The newly formed nonprofit 29th Street Community Center, Inc. will manage the community center alongside a “diverse community-led” board of directors, the community center said in a press statement.
The community center, which opened in 2013, is located in Baltimore’s Abell neighborhood near Charles Village, next to Barclay Elementary School.
Jennifer J. Mielke, board president of 29th Street Community Center, Inc., said the center is looking for feedback from residents to better serve the community.
“The Board and our talented staff are renewing the Center’s dedication to the students, families, and community that it serves,” Mielke said in a statement. “With the input and support of those stakeholders for our programming, we see a bright and successful future for all involved.”
The community center will receive fiscal sponsorship support and human resources management from the Central Baltimore Partnership and the Charles Village Community Benefits District, respectively.
The 29th Street Community Center’s separation from Strong City Baltimore comes after several local organizations last year expressed concerns about Strong City’s handling of their funds.
Strong City Baltimore served as a “fiscal sponsor” for more than 150 projects across Baltimore City. The organization lent their 501(c)(3) nonprofit status to various grassroots groups and managed those groups’ grants and other administrative needs in exchange for a fee.
But Strong City Baltimore’s handling of funds of the organizations it fiscally sponsored came under fire last year. A Baltimore Brew investigation in August 2020 found that clients experienced missing invoices, bounced checks, and other concerns related to Strong City Baltimore’s financial accounting.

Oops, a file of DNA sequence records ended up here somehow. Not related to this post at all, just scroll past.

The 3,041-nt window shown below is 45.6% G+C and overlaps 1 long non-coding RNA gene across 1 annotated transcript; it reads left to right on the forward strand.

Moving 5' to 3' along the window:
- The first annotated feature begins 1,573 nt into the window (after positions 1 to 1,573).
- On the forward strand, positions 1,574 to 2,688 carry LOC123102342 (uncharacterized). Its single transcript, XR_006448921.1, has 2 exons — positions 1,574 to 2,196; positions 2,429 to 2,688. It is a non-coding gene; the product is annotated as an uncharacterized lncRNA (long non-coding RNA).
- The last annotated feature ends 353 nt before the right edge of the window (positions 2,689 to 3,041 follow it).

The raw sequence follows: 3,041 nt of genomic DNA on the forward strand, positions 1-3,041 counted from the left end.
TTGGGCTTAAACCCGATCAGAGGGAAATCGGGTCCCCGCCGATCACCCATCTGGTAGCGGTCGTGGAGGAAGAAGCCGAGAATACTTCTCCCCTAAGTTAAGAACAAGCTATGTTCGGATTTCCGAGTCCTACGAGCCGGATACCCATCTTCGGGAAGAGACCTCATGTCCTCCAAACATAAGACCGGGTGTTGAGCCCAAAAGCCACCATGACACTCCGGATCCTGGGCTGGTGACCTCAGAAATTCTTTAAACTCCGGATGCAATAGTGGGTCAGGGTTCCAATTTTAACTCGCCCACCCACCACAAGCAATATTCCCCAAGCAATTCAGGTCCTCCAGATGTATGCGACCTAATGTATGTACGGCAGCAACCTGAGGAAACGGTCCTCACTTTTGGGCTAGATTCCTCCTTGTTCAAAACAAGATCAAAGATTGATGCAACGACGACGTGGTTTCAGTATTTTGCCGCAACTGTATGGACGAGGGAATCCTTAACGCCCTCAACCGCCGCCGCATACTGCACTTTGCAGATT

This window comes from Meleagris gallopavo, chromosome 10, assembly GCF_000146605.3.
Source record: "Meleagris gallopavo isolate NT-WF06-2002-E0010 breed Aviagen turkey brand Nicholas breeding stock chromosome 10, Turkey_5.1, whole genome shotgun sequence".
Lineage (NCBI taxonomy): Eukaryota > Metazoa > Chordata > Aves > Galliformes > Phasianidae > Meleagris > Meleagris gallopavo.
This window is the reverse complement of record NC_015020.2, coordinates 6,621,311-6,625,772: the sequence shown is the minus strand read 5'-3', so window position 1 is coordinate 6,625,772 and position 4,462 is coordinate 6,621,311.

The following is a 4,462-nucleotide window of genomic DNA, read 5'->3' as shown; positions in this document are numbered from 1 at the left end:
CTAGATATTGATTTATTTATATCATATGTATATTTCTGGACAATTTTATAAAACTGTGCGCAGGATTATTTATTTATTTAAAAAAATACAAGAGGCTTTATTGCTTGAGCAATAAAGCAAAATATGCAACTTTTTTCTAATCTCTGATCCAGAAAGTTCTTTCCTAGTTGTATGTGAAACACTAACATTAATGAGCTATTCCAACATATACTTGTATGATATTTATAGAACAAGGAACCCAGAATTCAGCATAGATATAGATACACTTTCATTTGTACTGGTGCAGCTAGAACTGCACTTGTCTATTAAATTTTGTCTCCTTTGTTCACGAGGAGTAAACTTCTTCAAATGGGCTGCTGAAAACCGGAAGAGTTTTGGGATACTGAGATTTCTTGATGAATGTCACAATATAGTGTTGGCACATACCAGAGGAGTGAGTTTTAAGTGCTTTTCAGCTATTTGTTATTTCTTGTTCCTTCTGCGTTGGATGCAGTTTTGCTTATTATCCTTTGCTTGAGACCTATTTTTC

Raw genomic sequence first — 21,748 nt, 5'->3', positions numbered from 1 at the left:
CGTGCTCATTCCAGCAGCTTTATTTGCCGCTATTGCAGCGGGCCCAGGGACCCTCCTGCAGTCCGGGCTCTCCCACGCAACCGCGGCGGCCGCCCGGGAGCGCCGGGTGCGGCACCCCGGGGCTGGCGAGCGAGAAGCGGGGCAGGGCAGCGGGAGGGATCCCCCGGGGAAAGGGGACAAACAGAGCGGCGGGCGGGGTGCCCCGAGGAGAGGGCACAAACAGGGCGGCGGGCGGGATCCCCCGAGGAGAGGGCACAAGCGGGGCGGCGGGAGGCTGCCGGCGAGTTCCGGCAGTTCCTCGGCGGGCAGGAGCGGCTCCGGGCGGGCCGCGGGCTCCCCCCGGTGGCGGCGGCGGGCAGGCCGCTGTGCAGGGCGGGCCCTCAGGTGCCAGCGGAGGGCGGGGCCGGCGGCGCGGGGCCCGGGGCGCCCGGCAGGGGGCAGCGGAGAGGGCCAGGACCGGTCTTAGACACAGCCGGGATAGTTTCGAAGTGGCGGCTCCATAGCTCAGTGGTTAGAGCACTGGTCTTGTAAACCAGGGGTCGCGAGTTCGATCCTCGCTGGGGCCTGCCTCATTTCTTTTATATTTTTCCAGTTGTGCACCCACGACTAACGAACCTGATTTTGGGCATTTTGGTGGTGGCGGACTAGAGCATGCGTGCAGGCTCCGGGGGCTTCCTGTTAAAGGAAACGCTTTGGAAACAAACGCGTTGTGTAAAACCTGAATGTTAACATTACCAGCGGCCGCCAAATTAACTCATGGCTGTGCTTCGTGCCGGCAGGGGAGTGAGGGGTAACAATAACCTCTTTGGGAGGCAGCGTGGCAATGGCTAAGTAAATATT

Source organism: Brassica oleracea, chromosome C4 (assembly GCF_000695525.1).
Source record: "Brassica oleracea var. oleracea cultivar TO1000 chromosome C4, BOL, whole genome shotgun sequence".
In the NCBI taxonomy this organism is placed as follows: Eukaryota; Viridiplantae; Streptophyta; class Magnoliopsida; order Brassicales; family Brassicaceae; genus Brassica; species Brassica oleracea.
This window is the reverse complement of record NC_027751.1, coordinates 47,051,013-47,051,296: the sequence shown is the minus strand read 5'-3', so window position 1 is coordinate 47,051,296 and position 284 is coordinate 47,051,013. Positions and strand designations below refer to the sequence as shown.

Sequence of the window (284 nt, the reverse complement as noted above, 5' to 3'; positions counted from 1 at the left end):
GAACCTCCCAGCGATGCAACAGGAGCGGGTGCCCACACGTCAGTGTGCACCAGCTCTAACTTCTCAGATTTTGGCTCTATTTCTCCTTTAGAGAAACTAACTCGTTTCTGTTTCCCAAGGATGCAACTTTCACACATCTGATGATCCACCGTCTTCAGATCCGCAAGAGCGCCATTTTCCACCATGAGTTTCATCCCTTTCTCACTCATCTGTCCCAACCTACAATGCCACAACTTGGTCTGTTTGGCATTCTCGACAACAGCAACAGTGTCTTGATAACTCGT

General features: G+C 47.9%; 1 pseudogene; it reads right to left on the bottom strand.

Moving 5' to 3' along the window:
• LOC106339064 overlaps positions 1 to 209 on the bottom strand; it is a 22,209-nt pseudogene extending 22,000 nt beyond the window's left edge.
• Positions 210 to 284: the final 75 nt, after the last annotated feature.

In April 2020, Strong City Baltimore announced that its CEO at the time, Karen D. Stokes, was stepping down. Reginald Davis, who was originally hired as Stokes’ chief of staff, became CEO following Stokes’ departure.
Then, in May 2021, Strong City Baltimore announced that it was leaving fiscal sponsorship work altogether, the Baltimore Sun reported.
Baltimore Fishbowl reached out to 29th Street Community Center and Strong City Baltimore, but did not receive a response from either organization by the time of the article’s publication.
This article will be updated as new information becomes available.
As part of the community center’s relaunch, it plans to strip and wax floors; paint; replacing lighting; and purchase new computers and furniture. The community center is also seeking funding to renovate its existing kitchen into a community teaching kitchen.
The community center’s leaders expect the upgrades to be complete by mid-September.
The 29th Street Community Center, Inc. will continue to employ all active community center staff, and the center is also accepting applications for a new full-time operations manager.
The community center is conducting outreach to learn what programs community members want and need. Door-to-door and online surveys are already underway, and community focus groups and listening sessions are expected to be scheduled soon.